The US State Department has defended its decision to deploy thousands of Amazon Kindle devices over the next five years, saying that putting the bid out to tender would be pointless as Amazon's rivals just won't do the job.
The $16.5m figure comes from a Justification and Approval document published earlier this week, which explains that only the Amazon Kindle meets the Department's requirements for e-readers over the next five years. The Kindles are to be used in foreign territories as part of the US outreach programme, but the government says it's still waiting to see how many Kindles that will buy.
Nothing is signed yet, but the State Department needs 2,500 immediately, and told Paid Content it would be spending $2.29m on them over the next year. Separately the department told The Atlantic it was getting a 10 per cent discount on the hardware, so Paid Content calculated that once one adds a power supply and case (as required by the J&A) that totals $475,250 – which leaves almost $2m to pay for the content and management of the devices.
Those devices will end up in American Reading Rooms* around the world, helping people learn English and understand a little more about American culture - they'll be preloaded with 50 books to that end, though the selected titles haven't been revealed so we don't yet know how much of the $2m will be spent on content.
Amazon will be required to monitor the devices, reporting back on everything that has been read as well as providing the facility to download additional content without having to pay for the data used. That can be done over Wi-Fi, or 3G where the Kindle is already deployed; Amazon does deals with local carriers to incorporate the cost of the download into the price of the content.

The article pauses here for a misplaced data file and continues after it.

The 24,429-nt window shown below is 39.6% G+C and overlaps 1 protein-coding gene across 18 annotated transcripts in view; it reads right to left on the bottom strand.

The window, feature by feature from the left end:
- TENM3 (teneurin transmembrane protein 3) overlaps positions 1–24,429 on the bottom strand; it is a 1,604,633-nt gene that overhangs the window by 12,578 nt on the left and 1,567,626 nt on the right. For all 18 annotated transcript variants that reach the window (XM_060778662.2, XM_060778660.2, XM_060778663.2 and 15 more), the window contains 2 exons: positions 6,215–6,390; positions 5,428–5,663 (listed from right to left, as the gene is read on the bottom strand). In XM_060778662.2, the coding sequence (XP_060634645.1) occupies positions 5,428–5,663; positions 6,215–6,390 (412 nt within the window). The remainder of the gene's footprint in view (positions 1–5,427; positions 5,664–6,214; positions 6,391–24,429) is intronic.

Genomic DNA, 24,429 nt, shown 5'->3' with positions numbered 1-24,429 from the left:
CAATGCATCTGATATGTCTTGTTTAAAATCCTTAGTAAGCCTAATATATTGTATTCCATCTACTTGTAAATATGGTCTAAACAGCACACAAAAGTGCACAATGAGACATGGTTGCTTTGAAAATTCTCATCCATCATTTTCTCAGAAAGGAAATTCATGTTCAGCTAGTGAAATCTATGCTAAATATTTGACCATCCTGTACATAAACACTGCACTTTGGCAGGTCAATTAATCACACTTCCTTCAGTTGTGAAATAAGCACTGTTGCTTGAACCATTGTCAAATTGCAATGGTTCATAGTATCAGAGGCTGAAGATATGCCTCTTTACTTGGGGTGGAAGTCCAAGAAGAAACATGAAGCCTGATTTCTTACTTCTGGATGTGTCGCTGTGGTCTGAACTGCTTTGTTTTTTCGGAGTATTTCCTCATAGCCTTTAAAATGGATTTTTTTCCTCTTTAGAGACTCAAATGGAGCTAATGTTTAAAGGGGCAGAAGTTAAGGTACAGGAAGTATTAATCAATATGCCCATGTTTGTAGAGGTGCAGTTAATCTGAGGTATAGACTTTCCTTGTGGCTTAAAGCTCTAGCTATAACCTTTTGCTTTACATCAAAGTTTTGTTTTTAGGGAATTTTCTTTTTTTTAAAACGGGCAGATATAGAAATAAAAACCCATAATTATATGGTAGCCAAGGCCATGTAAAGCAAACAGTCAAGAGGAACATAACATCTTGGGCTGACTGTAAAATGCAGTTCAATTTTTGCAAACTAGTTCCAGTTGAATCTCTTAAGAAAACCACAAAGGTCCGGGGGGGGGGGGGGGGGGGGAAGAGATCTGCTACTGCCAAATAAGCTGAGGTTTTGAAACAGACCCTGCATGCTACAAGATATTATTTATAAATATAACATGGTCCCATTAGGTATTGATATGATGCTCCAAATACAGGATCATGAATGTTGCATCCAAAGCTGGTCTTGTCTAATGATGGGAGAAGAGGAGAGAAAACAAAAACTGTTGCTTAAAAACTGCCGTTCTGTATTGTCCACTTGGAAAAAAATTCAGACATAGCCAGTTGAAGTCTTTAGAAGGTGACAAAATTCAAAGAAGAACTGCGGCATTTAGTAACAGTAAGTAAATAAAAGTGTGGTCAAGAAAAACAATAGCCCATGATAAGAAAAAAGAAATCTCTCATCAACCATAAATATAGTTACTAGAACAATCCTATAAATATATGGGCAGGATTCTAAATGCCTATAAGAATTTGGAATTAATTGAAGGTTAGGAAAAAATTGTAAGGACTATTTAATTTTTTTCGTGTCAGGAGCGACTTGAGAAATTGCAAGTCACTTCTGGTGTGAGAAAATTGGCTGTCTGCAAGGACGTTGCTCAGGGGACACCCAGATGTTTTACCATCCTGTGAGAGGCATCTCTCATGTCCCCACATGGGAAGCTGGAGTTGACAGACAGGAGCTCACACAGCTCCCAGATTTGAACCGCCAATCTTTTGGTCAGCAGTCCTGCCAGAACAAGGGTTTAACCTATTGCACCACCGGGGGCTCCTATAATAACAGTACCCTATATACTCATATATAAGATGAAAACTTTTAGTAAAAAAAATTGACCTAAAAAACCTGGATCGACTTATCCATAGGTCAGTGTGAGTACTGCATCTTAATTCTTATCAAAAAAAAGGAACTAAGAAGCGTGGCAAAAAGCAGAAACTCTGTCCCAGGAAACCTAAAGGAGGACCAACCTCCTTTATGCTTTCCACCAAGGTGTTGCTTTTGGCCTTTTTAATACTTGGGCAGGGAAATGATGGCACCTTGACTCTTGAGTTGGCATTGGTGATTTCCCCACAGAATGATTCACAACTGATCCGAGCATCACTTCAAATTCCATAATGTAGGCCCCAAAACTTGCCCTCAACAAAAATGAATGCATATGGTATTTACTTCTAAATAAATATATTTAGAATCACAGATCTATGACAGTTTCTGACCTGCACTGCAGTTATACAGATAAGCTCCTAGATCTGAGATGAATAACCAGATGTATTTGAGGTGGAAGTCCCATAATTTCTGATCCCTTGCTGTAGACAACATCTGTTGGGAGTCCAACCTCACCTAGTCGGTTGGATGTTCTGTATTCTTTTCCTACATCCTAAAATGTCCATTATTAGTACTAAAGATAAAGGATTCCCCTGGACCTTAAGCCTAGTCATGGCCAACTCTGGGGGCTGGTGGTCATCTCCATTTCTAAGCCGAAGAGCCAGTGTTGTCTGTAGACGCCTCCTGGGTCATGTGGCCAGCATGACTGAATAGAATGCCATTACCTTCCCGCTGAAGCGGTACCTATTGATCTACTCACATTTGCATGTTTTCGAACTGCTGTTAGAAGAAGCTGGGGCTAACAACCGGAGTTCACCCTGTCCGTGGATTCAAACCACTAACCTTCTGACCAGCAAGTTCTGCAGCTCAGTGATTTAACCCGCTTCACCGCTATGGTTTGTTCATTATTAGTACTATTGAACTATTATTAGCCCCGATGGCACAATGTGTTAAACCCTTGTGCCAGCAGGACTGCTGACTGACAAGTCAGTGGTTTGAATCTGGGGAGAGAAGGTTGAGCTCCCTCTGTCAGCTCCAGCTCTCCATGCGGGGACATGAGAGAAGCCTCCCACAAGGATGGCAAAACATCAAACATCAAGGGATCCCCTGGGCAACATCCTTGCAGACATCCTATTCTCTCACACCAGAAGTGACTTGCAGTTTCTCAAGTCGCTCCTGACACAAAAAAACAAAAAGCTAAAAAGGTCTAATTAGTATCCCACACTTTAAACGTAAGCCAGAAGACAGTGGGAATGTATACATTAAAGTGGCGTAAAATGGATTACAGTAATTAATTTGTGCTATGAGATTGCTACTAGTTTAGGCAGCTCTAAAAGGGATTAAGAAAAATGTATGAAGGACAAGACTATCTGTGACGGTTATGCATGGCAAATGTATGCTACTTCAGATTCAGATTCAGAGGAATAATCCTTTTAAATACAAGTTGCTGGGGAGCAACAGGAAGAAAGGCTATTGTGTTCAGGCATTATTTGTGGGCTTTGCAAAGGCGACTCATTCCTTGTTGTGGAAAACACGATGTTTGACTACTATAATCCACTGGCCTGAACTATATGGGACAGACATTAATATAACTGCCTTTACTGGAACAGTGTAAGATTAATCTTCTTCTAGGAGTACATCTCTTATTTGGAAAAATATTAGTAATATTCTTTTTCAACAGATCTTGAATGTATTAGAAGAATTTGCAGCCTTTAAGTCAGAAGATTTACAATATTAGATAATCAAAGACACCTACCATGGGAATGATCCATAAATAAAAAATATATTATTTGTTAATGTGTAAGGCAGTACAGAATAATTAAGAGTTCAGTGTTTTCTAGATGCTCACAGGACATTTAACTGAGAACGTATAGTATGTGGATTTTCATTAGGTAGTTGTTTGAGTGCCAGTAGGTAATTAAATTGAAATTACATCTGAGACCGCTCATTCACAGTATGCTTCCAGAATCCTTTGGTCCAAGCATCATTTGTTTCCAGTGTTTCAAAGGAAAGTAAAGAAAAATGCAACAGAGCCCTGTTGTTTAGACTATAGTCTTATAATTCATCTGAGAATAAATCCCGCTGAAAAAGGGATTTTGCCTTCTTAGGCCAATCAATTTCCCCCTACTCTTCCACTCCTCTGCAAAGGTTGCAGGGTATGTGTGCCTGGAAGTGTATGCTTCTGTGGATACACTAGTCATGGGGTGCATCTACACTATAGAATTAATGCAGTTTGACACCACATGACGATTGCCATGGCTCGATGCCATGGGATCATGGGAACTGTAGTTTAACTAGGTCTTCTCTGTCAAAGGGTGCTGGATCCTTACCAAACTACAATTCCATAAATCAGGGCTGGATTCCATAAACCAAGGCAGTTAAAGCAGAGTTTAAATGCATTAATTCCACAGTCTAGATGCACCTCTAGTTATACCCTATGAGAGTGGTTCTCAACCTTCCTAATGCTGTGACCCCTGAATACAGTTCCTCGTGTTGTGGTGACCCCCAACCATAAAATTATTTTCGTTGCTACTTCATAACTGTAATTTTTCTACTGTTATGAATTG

That central management and connectivity is what knocked most of the other ereaders out of the running, while Apple's iPad was rejected because it was just too capable:
"The additional features [of the iPad] are not only unnecessary, but also present unacceptable security and usability risks for the government’s needs in this particular project. Critically, the Apple iPad falls short on two requirements: the centrally managed platform for registration and content delivery, and battery life."
Amazon is also required to provide round the clock, and global, support, not to mention international shipping (packages to be labelled "Diplomatic Shipment") and a two-year warranty.
The United States, along with the UK, has a long-established policy of pushing English abroad in the interest of international understanding (and a little cultural imperialism). Creating an association between speaking English and being well educated helps American business abroad, so is an investment that can yield financial, if unquantifiable, returns. ®
* Your correspondent has something of a soft spot for American Reading Rooms, having spent much of his youth hanging around the American Air Division Memorial Library in Norwich, before it burnt down.